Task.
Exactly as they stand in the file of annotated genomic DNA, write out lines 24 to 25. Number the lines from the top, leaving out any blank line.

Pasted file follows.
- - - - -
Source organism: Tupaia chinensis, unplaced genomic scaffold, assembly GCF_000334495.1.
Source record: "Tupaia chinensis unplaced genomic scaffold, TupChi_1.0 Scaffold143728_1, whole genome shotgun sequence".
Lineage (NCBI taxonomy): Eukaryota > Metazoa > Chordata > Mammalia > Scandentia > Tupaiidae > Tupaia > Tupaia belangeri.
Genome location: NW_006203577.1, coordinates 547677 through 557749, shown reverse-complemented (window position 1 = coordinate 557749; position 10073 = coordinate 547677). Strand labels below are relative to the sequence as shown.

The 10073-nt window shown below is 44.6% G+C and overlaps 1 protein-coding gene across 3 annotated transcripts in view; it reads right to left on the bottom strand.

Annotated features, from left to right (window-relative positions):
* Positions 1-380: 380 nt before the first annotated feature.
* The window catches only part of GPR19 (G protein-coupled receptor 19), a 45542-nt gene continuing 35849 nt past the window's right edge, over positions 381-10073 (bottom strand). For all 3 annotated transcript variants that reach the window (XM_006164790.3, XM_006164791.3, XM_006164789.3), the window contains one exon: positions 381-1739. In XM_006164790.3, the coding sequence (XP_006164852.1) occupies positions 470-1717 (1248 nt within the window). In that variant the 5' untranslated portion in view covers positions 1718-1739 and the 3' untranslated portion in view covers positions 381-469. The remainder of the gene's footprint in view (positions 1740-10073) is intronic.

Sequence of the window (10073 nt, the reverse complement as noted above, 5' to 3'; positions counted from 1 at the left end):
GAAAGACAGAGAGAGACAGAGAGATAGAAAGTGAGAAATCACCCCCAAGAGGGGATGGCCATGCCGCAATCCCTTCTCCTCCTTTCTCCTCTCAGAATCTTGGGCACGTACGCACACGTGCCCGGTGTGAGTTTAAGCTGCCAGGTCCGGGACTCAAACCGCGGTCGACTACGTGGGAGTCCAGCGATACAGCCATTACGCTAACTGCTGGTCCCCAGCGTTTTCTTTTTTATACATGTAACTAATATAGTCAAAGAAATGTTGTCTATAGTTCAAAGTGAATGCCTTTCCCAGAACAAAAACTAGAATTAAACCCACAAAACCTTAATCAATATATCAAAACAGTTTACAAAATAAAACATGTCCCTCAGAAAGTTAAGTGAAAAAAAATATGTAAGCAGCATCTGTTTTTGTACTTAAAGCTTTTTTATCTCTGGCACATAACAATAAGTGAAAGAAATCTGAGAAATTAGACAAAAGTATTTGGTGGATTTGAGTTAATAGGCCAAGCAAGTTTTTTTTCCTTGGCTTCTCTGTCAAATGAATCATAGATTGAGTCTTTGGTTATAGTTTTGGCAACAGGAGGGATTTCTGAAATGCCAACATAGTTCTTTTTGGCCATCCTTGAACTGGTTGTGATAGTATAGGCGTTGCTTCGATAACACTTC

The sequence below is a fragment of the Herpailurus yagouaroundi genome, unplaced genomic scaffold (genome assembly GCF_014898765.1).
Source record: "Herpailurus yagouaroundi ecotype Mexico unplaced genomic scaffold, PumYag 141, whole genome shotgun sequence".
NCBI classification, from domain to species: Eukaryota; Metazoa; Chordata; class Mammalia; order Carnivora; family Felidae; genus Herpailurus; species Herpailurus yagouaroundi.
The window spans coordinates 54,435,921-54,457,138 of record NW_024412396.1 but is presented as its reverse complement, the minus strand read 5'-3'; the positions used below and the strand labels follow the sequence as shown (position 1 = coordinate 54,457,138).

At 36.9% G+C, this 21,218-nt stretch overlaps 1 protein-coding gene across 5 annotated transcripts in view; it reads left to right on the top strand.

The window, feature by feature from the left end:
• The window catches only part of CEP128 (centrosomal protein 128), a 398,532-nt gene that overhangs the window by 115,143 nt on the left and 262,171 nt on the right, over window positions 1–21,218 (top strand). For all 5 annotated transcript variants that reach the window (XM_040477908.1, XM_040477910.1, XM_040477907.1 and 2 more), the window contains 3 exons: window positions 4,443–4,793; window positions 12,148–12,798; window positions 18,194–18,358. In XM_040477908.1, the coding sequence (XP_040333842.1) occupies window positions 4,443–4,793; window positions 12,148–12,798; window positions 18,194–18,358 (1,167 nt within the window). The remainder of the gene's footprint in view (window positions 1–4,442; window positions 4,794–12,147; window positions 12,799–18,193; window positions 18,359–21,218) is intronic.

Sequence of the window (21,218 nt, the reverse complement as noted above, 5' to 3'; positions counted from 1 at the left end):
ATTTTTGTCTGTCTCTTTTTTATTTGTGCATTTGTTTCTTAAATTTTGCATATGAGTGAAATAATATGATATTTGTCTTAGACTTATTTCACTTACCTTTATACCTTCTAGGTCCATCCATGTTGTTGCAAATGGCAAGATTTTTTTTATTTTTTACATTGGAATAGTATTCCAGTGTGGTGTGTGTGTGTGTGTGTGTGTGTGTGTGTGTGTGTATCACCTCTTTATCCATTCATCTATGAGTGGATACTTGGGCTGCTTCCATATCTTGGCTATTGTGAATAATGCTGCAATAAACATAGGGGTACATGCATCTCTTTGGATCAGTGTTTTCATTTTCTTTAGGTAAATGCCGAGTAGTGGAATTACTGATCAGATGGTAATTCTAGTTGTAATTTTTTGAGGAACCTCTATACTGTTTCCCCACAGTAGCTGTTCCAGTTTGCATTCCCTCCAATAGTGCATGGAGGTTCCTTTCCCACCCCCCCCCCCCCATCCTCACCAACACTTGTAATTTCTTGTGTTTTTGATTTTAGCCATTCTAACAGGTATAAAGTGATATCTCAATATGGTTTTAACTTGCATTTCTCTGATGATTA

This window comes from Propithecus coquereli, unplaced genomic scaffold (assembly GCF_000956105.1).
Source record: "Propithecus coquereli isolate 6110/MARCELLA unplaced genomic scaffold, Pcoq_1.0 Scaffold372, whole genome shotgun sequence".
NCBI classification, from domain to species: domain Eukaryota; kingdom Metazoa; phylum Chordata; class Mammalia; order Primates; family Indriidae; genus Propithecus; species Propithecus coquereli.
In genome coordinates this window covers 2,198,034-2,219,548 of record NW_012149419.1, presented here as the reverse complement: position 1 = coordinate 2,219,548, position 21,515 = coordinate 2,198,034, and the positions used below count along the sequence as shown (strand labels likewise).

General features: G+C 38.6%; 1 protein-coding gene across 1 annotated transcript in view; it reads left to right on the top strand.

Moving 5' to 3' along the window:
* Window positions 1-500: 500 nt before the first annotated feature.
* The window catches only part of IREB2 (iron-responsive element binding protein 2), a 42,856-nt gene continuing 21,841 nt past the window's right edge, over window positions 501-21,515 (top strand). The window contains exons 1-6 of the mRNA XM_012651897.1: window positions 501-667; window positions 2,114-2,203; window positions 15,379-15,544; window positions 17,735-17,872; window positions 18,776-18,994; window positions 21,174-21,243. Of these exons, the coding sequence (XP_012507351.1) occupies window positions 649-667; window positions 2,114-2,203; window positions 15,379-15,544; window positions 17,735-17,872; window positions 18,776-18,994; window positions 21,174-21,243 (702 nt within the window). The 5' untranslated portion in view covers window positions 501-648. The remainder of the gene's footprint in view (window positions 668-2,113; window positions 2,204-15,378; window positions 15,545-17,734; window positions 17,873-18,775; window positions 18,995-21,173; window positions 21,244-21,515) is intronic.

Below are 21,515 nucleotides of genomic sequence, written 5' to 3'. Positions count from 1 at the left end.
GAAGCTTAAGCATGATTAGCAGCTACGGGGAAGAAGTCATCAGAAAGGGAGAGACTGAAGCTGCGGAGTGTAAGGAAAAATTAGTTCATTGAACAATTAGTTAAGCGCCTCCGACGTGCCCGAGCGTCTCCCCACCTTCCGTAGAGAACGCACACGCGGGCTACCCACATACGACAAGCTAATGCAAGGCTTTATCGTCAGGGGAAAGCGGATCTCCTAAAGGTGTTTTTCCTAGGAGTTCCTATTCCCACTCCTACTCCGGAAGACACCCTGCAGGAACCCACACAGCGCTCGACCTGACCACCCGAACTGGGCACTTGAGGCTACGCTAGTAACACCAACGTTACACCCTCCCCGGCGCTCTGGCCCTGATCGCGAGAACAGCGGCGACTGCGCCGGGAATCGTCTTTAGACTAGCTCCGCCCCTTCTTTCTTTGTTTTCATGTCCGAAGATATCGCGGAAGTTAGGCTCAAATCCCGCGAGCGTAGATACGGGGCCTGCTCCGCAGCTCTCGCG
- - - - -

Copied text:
General features: G+C 38.6%; 1 protein-coding gene across 1 annotated transcript in view; it reads left to right on the top strand.

Moving 5' to 3' along the window: